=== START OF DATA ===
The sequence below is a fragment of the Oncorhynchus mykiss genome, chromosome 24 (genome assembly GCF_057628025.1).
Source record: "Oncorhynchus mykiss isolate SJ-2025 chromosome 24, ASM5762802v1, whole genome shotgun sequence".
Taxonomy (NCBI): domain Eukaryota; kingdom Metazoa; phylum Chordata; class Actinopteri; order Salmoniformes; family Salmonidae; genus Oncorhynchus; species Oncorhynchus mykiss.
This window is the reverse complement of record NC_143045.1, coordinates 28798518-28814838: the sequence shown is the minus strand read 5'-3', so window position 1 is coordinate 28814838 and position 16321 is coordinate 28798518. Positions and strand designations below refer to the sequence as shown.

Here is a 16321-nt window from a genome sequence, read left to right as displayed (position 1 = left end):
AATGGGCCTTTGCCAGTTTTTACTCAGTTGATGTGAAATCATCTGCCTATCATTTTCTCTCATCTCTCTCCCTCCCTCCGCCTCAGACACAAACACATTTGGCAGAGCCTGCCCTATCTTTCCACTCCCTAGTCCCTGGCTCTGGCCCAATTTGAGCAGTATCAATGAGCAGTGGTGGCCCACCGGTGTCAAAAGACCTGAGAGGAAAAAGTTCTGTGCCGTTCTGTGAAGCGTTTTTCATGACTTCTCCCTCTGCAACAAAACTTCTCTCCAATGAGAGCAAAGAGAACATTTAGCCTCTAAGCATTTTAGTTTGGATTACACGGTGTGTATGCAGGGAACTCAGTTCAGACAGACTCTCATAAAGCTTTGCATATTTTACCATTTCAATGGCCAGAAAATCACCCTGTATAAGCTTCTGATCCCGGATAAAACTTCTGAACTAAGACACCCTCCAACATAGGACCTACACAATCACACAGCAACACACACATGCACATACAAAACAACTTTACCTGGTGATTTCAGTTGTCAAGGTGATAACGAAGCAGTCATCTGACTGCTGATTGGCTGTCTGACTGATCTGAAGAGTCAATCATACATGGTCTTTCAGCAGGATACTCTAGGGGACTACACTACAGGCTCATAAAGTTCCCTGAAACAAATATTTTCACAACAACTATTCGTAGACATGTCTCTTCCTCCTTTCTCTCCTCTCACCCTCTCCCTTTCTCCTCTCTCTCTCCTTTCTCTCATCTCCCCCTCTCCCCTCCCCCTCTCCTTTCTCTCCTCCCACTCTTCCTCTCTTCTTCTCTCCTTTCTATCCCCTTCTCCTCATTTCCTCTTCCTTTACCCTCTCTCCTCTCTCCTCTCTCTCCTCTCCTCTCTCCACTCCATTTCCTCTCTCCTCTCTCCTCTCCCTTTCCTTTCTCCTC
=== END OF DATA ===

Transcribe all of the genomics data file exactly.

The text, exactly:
The sequence below is a fragment of the Oncorhynchus mykiss genome, chromosome 24 (genome assembly GCF_057628025.1).
Source record: "Oncorhynchus mykiss isolate SJ-2025 chromosome 24, ASM5762802v1, whole genome shotgun sequence".
Taxonomy (NCBI): domain Eukaryota; kingdom Metazoa; phylum Chordata; class Actinopteri; order Salmoniformes; family Salmonidae; genus Oncorhynchus; species Oncorhynchus mykiss.
This window is the reverse complement of record NC_143045.1, coordinates 28798518-28814838: the sequence shown is the minus strand read 5'-3', so window position 1 is coordinate 28814838 and position 16321 is coordinate 28798518. Positions and strand designations below refer to the sequence as shown.

Here is a 16321-nt window from a genome sequence, read left to right as displayed (position 1 = left end):
AATGGGCCTTTGCCAGTTTTTACTCAGTTGATGTGAAATCATCTGCCTATCATTTTCTCTCATCTCTCTCCCTCCCTCCGCCTCAGACACAAACACATTTGGCAGAGCCTGCCCTATCTTTCCACTCCCTAGTCCCTGGCTCTGGCCCAATTTGAGCAGTATCAATGAGCAGTGGTGGCCCACCGGTGTCAAAAGACCTGAGAGGAAAAAGTTCTGTGCCGTTCTGTGAAGCGTTTTTCATGACTTCTCCCTCTGCAACAAAACTTCTCTCCAATGAGAGCAAAGAGAACATTTAGCCTCTAAGCATTTTAGTTTGGATTACACGGTGTGTATGCAGGGAACTCAGTTCAGACAGACTCTCATAAAGCTTTGCATATTTTACCATTTCAATGGCCAGAAAATCACCCTGTATAAGCTTCTGATCCCGGATAAAACTTCTGAACTAAGACACCCTCCAACATAGGACCTACACAATCACACAGCAACACACACATGCACATACAAAACAACTTTACCTGGTGATTTCAGTTGTCAAGGTGATAACGAAGCAGTCATCTGACTGCTGATTGGCTGTCTGACTGATCTGAAGAGTCAATCATACATGGTCTTTCAGCAGGATACTCTAGGGGACTACACTACAGGCTCATAAAGTTCCCTGAAACAAATATTTTCACAACAACTATTCGTAGACATGTCTCTTCCTCCTTTCTCTCCTCTCACCCTCTCCCTTTCTCCTCTCTCTCTCCTTTCTCTCATCTCCCCCTCTCCCCTCCCCCTCTCCTTTCTCTCCTCCCACTCTTCCTCTCTTCTTCTCTCCTTTCTATCCCCTTCTCCTCATTTCCTCTTCCTTTACCCTCTCTCCTCTCTCCTCTCTCTCCTCTCCTCTCTCCACTCCATTTCCTCTCTCCTCTCTCCTCTCCCTTTCCTTTCTCCTC